HIGH IN THE mountains of southern Peru lies Quellaveco, a vast open-pit copper mine. It is one of the largest untapped deposits of red metal in the world. Anglo American, a mining giant and its majority owner, has, along with another investor, spent more than $ 5 billion to get it started. It should go live in 2022. Once operational, it will add more than 10% to the copper production of Peru, the world’s second largest producer of this product.
In the past, when commodity prices soared, as they have recently been (see Chart 1), miners around the world crammed into projects like Quellaveco. This time, what is remarkable is its uniqueness. Few diversified mining mastodons – Anglo American, BHP, Glencore, Rio Tinto, and Vale — have big new mines in the works. This is in part because of the industry’s long lead times; Anglo bought Quellaveco in 1992. But other strengths also lie behind the moderate investment. They will have consequences for the mineral-intensive energy transition towards a more climate-friendly world.
The big five miners consolidated their market power with a wave of massive mergers in the 2000s, just in time for China to emerge as a voracious consumer of metals. The result has been a 15 year high price supercycle. Miners have splurged around a billion dollars in pursuit of larger volumes and mega-projects. Many turned out to be disastrous – perhaps a fifth of that investment was returned to shareholders, according to one estimate. After a round of layoffs, a new generation of mining bosses promised to do better. In recent years, value, not volume, has become the watchword of the industry. “We will never lose our discipline capital,” promises Eduardo Bartolomeo, boss of Vale.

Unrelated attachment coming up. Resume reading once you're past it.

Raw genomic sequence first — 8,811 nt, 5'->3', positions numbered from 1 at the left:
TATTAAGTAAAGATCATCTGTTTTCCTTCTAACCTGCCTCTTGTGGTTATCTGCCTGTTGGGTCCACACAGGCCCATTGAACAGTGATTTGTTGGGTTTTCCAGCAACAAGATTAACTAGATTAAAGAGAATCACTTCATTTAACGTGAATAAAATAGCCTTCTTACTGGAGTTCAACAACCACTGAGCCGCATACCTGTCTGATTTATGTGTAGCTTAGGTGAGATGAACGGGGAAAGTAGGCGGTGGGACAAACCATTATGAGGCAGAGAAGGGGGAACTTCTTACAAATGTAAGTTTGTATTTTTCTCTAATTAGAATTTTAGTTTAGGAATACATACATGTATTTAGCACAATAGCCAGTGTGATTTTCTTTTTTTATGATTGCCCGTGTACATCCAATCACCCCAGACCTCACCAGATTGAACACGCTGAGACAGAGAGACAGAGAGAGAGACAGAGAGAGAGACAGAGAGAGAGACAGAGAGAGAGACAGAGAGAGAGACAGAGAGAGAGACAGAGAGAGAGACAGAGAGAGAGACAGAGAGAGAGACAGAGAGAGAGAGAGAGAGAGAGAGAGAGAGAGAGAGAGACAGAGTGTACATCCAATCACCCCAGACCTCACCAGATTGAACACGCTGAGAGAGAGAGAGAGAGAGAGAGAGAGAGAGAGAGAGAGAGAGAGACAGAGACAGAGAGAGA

So far, the miners have kept their promise. Although capital spending in industry has increased since 2015, it is still 50% below its peak in 2012. Most of this spending has been devoted to sustaining current production, without adding new capacity. Even though the rise in metal prices inflated profit margins, exploration spending remained low, notes Danielle Chigumira of Bernstein, a broker (see graph 2). It is a break with the past.
The duration of sobriety will depend on a new harvest of CEOs. In the past 18 months, three of the Big Five have had new bosses. In January 2020, Mike Henry took the reins of BHP. A year later, Jakob Stausholm became boss of Rio Tinto, after his predecessor was fired following the destruction of a 46,000-year-old Aboriginal site in Australia. On July 1, Gary Nagle will take the top job at Glencore, ending Ivan Glasenberg’s 19-year reign with the Swiss-based trader-turned-miner. Anglo American boss Mark Cutifani could retire next year.
Their biggest challenge is to respond to the energy transition. Companies have taken defensive action, coming out of the most carbon intensive operations. Rio Tinto left the thermal coal business in 2018. On June 6, Anglo handed over its coal operation. BHP and Vale have promised to do the same. Mines around the world emit less carbon dioxide as operators invest in renewable energy and attempt to electrify mining vehicles.
On paper, the energy transition could be a mining boon. If the world is to meet the Paris climate agreement target of limiting global warming to 1.5 ° C above pre-industrial levels, demand for metals such as cobalt, copper, lithium and the nickel will explode. The International Energy Agency, a forecaster, calculates that an electric car needs six times more minerals than a car with an internal combustion engine. An average onshore wind farm is nine times more resource intensive than a gas-fired power plant.
Switching to green metals, however, is proving more difficult than moving away from dirty minerals. The portfolios of the five big miners are weighed down by the raw materials of the last supercycle. Iron ore and fossil fuels still account for more than half of their mining revenues and three-quarters of their gross operating profits. High metal prices make potential targets expensive.